On the Nevada leg of his doomed quest for the White House, Mitt Romney said this:
"I believe conservatives across the nation and particularly in states where I have been able to take my message, like Iowa and New Hampshire and South Carolina and Michigan and Florida and Nevada, that conservatives that have heard me time and again recognize that I do speak for the Republican wing of the Republican Party," Romney said.
The AP's account points out that Howard Dean used the same formulation—"Democratic wing of the Democratic party" in March 2003, clubbing the then-Democratic frontrunners for approving the Iraq War and caving in to George W. Bush. (Dean rival and Florida Sen. Bob Graham sniped that he was from the "electable wing of the Democratic Party." Graham was last seen cleaning tables at the Applebee's in Largo, off U.S. 19.) The taxonomy is more interesting than that, though. Dean borrowed the phrase from the late Sen. Paul Wellstone, the Minnesotan liberal who'd died in a plane crash in October 2002. In his obit for Wellstone, Fred Barnes explained why that description mattered.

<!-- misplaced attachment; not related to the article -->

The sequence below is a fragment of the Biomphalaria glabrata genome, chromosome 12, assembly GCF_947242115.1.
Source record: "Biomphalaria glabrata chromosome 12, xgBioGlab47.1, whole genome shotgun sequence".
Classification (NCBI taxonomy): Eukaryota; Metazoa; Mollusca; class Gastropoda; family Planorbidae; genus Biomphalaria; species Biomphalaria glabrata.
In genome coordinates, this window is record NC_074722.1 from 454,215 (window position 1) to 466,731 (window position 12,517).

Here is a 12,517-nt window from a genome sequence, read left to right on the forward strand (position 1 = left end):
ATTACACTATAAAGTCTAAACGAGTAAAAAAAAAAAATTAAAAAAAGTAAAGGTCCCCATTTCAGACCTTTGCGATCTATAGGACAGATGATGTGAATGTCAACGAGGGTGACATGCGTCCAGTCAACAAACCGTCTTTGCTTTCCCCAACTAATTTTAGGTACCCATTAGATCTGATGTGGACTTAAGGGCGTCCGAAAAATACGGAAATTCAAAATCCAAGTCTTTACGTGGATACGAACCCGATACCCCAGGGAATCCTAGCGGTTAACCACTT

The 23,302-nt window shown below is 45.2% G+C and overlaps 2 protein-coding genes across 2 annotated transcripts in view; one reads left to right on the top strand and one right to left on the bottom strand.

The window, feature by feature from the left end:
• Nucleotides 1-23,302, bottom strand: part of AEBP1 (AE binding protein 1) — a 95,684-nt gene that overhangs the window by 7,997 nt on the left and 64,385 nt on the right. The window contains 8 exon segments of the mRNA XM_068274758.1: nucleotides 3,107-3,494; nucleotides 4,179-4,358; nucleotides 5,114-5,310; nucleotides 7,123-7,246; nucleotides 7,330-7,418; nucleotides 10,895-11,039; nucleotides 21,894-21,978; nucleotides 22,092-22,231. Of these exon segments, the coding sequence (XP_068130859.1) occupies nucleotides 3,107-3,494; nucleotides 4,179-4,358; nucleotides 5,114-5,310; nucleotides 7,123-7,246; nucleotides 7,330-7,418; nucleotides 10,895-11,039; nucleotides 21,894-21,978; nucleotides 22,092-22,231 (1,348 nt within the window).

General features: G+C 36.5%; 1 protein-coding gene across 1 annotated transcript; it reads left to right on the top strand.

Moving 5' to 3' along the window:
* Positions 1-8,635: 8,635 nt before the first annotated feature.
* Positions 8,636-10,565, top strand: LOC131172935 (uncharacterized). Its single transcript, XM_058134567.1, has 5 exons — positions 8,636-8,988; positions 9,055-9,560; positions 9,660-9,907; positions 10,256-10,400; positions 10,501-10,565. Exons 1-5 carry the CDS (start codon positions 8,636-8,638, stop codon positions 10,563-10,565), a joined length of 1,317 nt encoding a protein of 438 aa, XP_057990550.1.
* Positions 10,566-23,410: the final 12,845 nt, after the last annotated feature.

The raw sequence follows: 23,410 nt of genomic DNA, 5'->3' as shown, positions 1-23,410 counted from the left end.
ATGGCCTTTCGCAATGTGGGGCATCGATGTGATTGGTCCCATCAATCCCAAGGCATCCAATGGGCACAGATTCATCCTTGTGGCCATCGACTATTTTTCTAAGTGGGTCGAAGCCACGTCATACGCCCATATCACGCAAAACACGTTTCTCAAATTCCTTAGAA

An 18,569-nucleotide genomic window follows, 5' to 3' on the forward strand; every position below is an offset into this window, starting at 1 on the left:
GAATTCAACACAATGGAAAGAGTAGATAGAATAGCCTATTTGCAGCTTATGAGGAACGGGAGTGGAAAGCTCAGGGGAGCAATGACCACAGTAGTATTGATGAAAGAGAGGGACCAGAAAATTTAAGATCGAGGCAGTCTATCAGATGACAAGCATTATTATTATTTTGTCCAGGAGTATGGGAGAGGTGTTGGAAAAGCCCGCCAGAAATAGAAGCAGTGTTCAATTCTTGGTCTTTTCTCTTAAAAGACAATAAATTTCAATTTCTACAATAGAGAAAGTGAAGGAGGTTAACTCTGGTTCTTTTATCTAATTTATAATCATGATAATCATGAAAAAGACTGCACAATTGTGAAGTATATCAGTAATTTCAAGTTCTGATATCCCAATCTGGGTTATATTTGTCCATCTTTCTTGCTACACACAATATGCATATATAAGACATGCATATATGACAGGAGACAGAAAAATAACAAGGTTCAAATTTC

He used to describe himself as a member of the "the Democratic wing of the Democratic party"–the left wing. But why would conservatives express admiration? The answer is he was an honest liberal, a rare breed in Washington. He occasionally called himself a "progressive" but never a "new Democrat" or "moderate." Nor did he insist, as many liberals do, that political labels mean nothing. He was not a faker.
You're asking if there could be a more ironic origin for Romney's applause line. The answer is "no."
And it's strange how little Romney is getting from his yearlong political cross-dress. Rudy Giuliani, who has dealt with his own Romney-like differences with the GOP base by pivoting to terrorism and tax issues, is running away with the election. After this Nevada speech the audience took a straw poll and Romney lost to Ron Paul by 17 points.